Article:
The conferences gave out awards honoring the year’s best investigative work. Noway’s top prize went to Kristoffer Egeberg of Dagbladets, a top tabloid daily, for Nigeria Boats. The story tracked down how at least ten Norwegian naval vessels were wrongly sold off to notorious warlords and paramilitary companies in West Africa. Sweden’s Golden Shovel awards went to an array of stories on police accountability, psychiatric care, home health care, and child labor. (More on the awards later this week on gijn.org.)
Investigative Film Fest
In London, the Centre for Investigative Journalism, in association with Westminster University, showcased five films, two of them UK premieres. Here’s a look at the schedule:
Chemical Weapons: Made in Europe: This documentary by 28-year-old French investigative journalist Jean-Baptiste Renaud reveals how President Bashar al-Assad of Syria, the Al-Khalifa regime in Bahrain, and former Iraqi leader Saddam Hussein were able to both buy and make weapons prohibited by the international community.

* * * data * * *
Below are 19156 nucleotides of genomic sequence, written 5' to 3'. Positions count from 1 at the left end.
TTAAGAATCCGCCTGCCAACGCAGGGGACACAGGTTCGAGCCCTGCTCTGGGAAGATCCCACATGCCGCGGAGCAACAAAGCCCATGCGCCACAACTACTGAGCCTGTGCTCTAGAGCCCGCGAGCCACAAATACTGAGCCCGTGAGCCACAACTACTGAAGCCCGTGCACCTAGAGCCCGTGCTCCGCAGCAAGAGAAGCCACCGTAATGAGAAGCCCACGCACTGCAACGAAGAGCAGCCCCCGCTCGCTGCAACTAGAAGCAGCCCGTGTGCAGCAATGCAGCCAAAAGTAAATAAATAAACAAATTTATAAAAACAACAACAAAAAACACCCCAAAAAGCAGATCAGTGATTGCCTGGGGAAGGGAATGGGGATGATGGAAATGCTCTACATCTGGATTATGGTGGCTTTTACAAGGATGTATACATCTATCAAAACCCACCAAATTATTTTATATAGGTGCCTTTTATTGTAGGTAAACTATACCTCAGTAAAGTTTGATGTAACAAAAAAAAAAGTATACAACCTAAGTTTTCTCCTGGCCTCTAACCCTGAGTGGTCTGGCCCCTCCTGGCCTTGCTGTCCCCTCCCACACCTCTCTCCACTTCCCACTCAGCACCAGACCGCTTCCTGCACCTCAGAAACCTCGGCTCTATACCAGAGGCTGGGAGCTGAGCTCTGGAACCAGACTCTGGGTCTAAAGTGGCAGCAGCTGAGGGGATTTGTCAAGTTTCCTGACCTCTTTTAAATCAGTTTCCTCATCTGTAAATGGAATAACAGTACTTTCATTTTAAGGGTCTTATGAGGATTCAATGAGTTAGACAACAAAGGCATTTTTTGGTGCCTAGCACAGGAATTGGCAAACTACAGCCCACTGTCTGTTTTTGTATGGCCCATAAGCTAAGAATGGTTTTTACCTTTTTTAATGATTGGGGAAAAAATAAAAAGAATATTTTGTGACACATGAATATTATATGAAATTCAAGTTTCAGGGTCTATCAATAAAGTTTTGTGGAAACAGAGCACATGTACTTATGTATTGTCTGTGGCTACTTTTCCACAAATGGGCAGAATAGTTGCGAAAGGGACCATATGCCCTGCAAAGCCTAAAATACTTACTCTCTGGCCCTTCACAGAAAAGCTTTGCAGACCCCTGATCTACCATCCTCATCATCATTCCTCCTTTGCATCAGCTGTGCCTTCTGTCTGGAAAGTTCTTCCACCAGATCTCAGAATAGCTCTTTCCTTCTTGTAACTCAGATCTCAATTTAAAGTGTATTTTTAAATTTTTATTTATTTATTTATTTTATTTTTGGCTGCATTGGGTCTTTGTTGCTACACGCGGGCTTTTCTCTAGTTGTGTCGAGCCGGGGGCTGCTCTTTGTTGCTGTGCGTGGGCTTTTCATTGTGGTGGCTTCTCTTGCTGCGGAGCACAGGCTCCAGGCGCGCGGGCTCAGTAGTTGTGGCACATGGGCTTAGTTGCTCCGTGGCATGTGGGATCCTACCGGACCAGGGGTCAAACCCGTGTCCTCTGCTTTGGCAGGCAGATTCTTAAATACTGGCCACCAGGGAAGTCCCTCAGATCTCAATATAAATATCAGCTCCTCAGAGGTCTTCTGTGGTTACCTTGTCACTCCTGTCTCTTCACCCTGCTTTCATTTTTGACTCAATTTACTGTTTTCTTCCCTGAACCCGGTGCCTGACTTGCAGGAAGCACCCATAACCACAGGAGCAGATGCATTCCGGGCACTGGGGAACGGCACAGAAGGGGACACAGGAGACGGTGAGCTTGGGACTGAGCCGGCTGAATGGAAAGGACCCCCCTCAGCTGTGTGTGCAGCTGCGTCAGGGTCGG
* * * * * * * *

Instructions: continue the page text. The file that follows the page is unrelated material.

The Black Boxes and TeliaSonera: These two documentaries, produced by the powerhouse team at Swedish Public Broadcasting, are an investigation into the Swedish/Finnish telco TeliaSonera and its cooperation with dictatorships in countries like Uzbekistan and Belarus, where the company is a dominant player in the mobile telephony market.
Burn: When Mark Duggan was shot by British police the scene was set for a confrontation, but this was not the first time. Powerful witness testimonies are balanced against police reaction to the violence that exploded and the film offers a fresh political analysis of the cause of the rioting. By veteran filmmaker and activist Ken Fero.
Informants: This 48-minute documentary takes viewers inside the shadowy world of U.S. counterterrorism sting operations. Informants tells the stories of three paid FBI informants who posed as Muslims as they searched for people interested in joining violent plots concocted by the FBI.
Fire in the Blood: An intricate tale of ‘medicine, monopoly and malice,” Fire in the Blood tells how Western pharmaceutical companies and governments aggressively blocked access to low-cost AIDS drugs for the global south — causing 10 million or more unnecessary deaths — and the improbable group of people who decided to fight back.